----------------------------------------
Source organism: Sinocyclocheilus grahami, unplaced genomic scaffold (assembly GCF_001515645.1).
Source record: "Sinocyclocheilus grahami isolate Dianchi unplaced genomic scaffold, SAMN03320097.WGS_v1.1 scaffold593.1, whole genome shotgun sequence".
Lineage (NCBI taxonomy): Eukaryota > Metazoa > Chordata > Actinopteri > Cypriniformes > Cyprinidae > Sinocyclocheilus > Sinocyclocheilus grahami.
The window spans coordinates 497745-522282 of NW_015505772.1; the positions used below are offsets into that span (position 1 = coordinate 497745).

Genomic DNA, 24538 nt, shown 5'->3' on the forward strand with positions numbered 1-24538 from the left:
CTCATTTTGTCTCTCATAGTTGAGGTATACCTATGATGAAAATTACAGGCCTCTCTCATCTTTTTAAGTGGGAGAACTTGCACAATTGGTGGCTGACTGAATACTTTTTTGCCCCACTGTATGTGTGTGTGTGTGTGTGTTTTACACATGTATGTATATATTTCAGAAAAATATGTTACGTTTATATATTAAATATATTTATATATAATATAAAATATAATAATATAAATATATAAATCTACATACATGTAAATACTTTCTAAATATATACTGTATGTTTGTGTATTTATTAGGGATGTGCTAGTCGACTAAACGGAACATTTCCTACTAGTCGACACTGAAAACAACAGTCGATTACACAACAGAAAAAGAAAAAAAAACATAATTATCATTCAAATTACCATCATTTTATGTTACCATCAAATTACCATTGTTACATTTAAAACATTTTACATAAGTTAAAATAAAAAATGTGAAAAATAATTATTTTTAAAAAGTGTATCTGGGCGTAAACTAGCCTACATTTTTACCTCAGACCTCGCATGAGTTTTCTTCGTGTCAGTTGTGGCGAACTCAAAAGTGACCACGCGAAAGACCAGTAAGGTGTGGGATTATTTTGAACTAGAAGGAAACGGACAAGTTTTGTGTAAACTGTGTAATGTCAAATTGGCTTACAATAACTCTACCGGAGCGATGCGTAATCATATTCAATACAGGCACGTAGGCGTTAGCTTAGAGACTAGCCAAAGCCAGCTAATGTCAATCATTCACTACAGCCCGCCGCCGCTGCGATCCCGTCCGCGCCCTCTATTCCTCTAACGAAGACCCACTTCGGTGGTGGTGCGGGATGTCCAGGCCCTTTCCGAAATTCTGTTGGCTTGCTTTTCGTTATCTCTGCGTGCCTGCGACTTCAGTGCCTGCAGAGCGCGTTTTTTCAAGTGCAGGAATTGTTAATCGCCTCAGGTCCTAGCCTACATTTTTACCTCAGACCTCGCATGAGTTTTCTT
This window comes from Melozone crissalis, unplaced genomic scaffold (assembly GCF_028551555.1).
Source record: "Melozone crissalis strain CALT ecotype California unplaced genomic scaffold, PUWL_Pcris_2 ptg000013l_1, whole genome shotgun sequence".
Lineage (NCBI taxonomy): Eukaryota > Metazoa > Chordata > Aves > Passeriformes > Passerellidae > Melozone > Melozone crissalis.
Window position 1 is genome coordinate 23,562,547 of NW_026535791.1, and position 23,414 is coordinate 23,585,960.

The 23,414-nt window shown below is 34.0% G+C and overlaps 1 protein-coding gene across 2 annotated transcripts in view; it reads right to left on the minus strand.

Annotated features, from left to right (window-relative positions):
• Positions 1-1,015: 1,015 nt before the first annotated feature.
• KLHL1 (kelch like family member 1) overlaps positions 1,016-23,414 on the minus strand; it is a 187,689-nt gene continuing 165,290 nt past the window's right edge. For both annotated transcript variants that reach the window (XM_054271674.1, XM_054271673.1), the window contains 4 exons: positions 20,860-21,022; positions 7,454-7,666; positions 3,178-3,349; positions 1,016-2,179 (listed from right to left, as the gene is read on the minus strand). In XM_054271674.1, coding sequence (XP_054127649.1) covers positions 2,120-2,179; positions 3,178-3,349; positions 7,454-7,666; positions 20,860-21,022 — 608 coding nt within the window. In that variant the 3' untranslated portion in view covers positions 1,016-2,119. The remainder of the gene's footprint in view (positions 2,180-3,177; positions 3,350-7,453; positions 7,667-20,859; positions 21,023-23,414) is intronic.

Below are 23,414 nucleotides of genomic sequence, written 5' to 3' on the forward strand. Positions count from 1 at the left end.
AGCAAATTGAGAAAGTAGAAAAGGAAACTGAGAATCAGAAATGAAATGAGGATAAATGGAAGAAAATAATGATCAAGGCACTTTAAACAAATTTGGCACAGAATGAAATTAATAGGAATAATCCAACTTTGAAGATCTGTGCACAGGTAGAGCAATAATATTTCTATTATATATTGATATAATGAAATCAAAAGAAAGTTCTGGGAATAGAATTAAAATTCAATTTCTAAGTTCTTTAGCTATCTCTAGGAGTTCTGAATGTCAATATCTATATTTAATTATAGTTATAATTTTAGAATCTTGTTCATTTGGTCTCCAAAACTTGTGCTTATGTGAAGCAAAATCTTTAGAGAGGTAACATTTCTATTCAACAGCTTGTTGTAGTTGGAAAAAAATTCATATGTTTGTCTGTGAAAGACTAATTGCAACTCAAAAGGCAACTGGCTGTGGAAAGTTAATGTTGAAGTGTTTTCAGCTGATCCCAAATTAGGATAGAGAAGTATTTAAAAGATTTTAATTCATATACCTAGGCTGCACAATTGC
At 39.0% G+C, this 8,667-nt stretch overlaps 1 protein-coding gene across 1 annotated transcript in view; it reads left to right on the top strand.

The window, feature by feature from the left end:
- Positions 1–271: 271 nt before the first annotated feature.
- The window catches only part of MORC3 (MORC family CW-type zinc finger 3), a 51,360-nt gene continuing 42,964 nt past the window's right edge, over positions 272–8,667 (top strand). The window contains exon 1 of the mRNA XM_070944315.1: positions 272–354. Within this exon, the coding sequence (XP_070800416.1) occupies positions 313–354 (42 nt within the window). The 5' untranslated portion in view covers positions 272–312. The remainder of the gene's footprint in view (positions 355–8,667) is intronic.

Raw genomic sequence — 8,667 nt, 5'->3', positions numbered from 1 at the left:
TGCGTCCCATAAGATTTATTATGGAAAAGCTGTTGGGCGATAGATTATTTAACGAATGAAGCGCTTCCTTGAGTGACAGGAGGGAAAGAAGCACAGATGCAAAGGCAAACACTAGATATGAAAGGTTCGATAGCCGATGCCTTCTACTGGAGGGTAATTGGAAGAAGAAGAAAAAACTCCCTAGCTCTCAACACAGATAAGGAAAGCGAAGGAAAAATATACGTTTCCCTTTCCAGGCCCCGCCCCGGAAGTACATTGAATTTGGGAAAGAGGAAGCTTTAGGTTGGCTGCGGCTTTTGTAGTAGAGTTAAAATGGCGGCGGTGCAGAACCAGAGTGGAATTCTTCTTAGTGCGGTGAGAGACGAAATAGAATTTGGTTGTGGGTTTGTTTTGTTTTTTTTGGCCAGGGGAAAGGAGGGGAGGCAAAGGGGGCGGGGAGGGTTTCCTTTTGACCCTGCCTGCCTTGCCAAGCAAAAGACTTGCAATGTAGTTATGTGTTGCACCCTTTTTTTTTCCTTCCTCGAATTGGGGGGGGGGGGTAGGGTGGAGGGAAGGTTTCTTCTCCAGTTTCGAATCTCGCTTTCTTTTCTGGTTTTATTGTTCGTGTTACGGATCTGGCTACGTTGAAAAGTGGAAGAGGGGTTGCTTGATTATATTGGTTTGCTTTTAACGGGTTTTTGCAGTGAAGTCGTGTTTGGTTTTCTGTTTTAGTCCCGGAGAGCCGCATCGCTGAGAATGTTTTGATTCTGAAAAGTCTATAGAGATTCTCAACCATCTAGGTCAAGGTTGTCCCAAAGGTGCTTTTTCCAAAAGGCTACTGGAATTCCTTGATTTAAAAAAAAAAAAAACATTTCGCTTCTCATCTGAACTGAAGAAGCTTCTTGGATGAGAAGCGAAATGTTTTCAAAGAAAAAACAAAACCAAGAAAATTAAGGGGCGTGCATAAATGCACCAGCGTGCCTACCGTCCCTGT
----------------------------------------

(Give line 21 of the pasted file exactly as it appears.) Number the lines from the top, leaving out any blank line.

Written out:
Raw genomic sequence — 8,667 nt, 5'->3', positions numbered from 1 at the left: